Frank Osmond Carr

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Carr in 1894

Frank Osmond Carr (23 April 1858 – 29 August 1916), known as F. Osmond Carr, was an English composer who wrote the music for several Victorian burlesques before turning to the new genere of Edwardian musical comedy, and also composing some comic operas. He often worked with the lyricist Adrian Ross, and several of his pieces were created for the producer George Edwardes.

Life and career[edit]

Carr was born in Bradford, Yorkshire, England.[1] His parents were George Saxton Carr, a schoolmaster and Margaret Durden Carr, née Painter.[2] He attended New College, Oxford, and Downing College, Cambridge, receiving a B.A. degree in 1883 and apparently returning to Oxford to receive a music degree there in 1884. He continued his studies at Trinity College, Cambridge, earning a Cambridge M.A. and B.Mus. in 1886 and gained a doctorate in music at Oxford in 1891.[3]

Carr's first produced work (with lyricist Adrian Ross) was the burlesque Faddimir, or the Triumph of Orthodoxy at the Vaudeville Theatre in London in 1889, which gained the attention of producer George Edwardes. Edwardes began to commission songs from Carr and Ross, including a song for his next Gaiety Theatre burlesque Ruy Blas and the Blasé Roué.[1] They next wrote the score for a burlesque of Joan of Arc, or, The merry maid of Orleans (1891), and then the songs for what many historians consider the first British musical comedy, In Town (1892).[2] Carr also composed another burlesque that year, Blue Eyed Susan, for the Prince of Wales Theatre. Carr next composed two successful musicals for producer Fred Harris: Morocco Bound (1893), a model for the music-hall-influenced "variety musicals" to come, and Go-Bang (1894), both with lyrics by Ross.[1]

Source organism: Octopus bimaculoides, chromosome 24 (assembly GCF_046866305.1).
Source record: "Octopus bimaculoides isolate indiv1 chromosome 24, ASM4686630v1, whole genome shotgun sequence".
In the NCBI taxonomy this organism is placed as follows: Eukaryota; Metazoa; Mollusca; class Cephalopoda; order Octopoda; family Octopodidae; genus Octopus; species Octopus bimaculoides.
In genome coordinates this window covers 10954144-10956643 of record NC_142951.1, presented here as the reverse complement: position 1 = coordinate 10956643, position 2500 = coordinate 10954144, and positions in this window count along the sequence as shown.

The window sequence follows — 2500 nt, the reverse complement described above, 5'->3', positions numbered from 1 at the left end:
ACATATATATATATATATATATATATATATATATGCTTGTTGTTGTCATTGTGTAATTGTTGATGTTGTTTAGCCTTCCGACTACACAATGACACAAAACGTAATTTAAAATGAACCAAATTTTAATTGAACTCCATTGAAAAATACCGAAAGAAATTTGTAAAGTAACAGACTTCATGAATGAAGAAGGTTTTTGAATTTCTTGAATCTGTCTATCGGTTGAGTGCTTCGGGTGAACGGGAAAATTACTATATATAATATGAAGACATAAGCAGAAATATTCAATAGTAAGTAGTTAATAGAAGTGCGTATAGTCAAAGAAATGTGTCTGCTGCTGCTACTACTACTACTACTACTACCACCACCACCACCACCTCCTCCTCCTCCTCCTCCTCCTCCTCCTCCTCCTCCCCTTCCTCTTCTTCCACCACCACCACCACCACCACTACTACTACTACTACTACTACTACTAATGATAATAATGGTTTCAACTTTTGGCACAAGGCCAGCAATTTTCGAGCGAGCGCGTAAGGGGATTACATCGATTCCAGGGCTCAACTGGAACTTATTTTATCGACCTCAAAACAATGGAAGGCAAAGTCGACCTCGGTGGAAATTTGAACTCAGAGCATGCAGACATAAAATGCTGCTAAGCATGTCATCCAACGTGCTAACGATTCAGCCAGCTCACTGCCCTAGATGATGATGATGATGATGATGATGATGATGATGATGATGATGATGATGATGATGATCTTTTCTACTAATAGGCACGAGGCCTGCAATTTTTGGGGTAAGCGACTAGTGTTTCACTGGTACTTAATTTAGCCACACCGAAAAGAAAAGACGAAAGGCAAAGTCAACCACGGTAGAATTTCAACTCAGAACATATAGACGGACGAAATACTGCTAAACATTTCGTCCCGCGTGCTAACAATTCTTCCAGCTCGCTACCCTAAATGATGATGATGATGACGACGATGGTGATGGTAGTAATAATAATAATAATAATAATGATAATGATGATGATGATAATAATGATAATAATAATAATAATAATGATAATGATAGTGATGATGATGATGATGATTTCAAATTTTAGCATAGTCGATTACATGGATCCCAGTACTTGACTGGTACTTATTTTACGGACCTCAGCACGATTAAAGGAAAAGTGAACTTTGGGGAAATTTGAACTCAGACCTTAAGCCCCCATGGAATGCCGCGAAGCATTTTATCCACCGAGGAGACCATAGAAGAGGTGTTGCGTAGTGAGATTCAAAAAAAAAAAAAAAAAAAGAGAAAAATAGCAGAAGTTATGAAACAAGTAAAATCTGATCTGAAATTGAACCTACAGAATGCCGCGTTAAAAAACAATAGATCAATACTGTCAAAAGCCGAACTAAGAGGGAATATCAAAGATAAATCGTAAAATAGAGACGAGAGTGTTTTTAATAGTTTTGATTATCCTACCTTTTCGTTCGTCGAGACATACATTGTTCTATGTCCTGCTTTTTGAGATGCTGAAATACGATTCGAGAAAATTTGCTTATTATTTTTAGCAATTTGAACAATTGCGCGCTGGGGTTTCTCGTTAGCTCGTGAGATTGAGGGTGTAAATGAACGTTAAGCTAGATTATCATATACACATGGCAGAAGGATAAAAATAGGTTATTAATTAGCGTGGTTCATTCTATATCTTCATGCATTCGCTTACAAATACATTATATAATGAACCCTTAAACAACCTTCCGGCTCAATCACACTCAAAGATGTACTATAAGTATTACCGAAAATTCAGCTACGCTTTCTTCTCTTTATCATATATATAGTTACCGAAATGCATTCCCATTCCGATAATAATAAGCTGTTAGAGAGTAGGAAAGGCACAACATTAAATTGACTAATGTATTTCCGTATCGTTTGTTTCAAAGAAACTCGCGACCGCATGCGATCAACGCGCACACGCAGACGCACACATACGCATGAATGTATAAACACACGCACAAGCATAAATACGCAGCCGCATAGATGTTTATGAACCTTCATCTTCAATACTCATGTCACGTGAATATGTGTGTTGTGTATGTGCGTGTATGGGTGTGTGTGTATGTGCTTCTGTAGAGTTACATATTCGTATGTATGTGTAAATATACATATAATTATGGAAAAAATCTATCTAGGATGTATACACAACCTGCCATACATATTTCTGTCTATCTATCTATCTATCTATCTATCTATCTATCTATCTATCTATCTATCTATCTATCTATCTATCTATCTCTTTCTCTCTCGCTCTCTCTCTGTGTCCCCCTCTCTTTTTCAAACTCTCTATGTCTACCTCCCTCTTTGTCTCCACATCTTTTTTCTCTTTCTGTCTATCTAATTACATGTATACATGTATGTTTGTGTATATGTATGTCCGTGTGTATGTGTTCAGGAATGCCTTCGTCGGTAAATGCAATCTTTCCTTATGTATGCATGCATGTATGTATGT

1n 1894, Edwardes engaged Carr to write the music for His Excellency, a comic opera with a libretto by W. S. Gilbert. This was a moderate success and enjoyed international productions.[1] Carr's musicals in the late 1890s, included Billy (1895), My Girl (1896 with Ross), Biarritz (1896 with Ross and Jerome K Jerome), a vehicle for Little Tich called Lord Tom Noddy (1896, with George Dance), Thrillby (1897) and The Maid of Athens (1897, produced by Carr). All were unsuccessful, although a number of individual songs from these musicals became popular, and some toured the British provinces.[2]

Carr's post-1900 pieces included The Southern Belle (1901), The Rose of the Riviera (1903), Miss Mischief (1904) and The Scottish Bluebells (1906), all of which had at least a provincial success, but he never regained his early popularity. Carr also wrote many separate songs and some instrumental pieces. He also produced the score for a ballet produced at the Empire Theatre in 1907 called Sir Roger de Coverley.

He retired to the country in 1916 but almost immediately died of a heart attack in Uxbridge, Middlesex, England, at the age of 58.


  1. ^ a b c d F. Osmond Carr profile, at the British Musical Theatre website of The Gilbert and Sullivan Archive (2004)
  2. ^ a b c Lamb, Andrew. "Carr, Frank Osmond (1858–1916)", Oxford Dictionary of National Biography, Oxford University Press, 2004, accessed 7 Oct 2008, doi:10.1093/ref:odnb/46759
  3. ^ "Carr, Frank or Francis Osmond (CR880F)". A Cambridge Alumni Database. University of Cambridge. 


  • Gänzl, Kurt. The encyclopedia of the musical theatre, 2nd edn, 3 vols. (2001)
  • Parker, J. (ed.) Who's who in the theatre, 3rd ed. (1916)
  • The Stage obituary, 31 August 1916

External links[edit]